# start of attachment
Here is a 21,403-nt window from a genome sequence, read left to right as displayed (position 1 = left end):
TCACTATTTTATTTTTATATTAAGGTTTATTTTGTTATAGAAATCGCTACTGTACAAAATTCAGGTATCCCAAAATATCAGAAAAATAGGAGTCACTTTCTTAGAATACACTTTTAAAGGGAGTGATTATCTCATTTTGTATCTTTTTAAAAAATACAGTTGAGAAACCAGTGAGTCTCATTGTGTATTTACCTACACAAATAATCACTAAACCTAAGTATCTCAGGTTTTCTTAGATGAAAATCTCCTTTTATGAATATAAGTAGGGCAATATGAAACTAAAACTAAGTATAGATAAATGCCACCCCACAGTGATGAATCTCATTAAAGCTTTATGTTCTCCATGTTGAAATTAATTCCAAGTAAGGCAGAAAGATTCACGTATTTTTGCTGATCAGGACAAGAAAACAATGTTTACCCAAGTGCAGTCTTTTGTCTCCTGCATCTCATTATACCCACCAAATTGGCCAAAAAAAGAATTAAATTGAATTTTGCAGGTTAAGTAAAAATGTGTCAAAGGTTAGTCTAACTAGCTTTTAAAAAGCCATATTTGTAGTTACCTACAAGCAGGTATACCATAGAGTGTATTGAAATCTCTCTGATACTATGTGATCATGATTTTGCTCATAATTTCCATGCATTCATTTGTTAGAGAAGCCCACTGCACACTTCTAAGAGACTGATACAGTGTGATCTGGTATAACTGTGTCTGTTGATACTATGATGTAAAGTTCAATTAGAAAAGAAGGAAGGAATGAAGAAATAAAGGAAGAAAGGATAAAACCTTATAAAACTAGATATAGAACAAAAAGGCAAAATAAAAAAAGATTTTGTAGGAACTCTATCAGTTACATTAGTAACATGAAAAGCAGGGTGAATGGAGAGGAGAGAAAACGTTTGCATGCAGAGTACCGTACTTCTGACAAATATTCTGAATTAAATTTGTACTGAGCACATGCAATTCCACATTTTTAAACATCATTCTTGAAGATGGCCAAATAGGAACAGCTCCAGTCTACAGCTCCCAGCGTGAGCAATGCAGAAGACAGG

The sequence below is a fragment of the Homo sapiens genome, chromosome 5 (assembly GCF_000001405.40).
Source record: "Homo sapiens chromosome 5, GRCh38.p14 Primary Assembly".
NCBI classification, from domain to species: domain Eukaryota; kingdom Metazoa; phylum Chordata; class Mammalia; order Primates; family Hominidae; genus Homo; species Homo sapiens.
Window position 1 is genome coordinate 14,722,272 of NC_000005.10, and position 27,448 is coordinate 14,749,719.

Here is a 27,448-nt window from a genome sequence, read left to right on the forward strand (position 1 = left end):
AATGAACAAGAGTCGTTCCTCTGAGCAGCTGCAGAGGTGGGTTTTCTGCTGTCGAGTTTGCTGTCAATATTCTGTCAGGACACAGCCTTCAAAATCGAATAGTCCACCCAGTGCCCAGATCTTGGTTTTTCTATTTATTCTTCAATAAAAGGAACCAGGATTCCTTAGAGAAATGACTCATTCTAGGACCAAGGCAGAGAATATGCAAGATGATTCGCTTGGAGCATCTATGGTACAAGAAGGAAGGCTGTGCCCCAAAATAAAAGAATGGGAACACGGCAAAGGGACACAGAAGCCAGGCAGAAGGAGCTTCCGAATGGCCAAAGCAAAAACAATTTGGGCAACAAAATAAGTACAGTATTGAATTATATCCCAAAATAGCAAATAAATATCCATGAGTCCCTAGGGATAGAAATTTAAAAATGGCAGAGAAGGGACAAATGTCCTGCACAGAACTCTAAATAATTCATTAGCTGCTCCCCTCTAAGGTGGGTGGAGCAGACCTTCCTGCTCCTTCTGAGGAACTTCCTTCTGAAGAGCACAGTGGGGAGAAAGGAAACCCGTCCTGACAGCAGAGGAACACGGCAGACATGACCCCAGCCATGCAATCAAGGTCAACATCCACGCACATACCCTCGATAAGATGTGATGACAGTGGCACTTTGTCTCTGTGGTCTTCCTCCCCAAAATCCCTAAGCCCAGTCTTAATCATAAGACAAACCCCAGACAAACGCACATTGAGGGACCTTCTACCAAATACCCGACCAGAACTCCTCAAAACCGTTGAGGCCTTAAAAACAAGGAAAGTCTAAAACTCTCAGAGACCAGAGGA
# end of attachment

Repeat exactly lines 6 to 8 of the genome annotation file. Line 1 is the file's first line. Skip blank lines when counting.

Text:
Window position 1 is genome coordinate 14,722,272 of NC_000005.10, and position 27,448 is coordinate 14,749,719.

Here is a 27,448-nt window from a genome sequence, read left to right on the forward strand (position 1 = left end):
AATGAACAAGAGTCGTTCCTCTGAGCAGCTGCAGAGGTGGGTTTTCTGCTGTCGAGTTTGCTGTCAATATTCTGTCAGGACACAGCCTTCAAAATCGAATAGTCCACCCAGTGCCCAGATCTTGGTTTTTCTATTTATTCTTCAATAAAAGGAACCAGGATTCCTTAGAGAAATGACTCATTCTAGGACCAAGGCAGAGAATATGCAAGATGATTCGCTTGGAGCATCTATGGTACAAGAAGGAAGGCTGTGCCCCAAAATAAAAGAATGGGAACACGGCAAAGGGACACAGAAGCCAGGCAGAAGGAGCTTCCGAATGGCCAAAGCAAAAACAATTTGGGCAACAAAATAAGTACAGTATTGAATTATATCCCAAAATAGCAAATAAATATCCATGAGTCCCTAGGGATAGAAATTTAAAAATGGCAGAGAAGGGACAAATGTCCTGCACAGAACTCTAAATAATTCATTAGCTGCTCCCCTCTAAGGTGGGTGGAGCAGACCTTCCTGCTCCTTCTGAGGAACTTCCTTCTGAAGAGCACAGTGGGGAGAAAGGAAACCCGTCCTGACAGCAGAGGAACACGGCAGACATGACCCCAGCCATGCAATCAAGGTCAACATCCACGCACATACCCTCGATAAGATGTGATGACAGTGGCACTTTGTCTCTGTGGTCTTCCTCCCCAAAATCCCTAAGCCCAGTCTTAATCATAAGACAAACCCCAGACAAACGCACATTGAGGGACCTTCTACCAAATACCCGACCAGAACTCCTCAAAACCGTTGAGGCCTTAAAAACAAGGAAAGTCTAAAACTCTCAGAGACCAGAGGA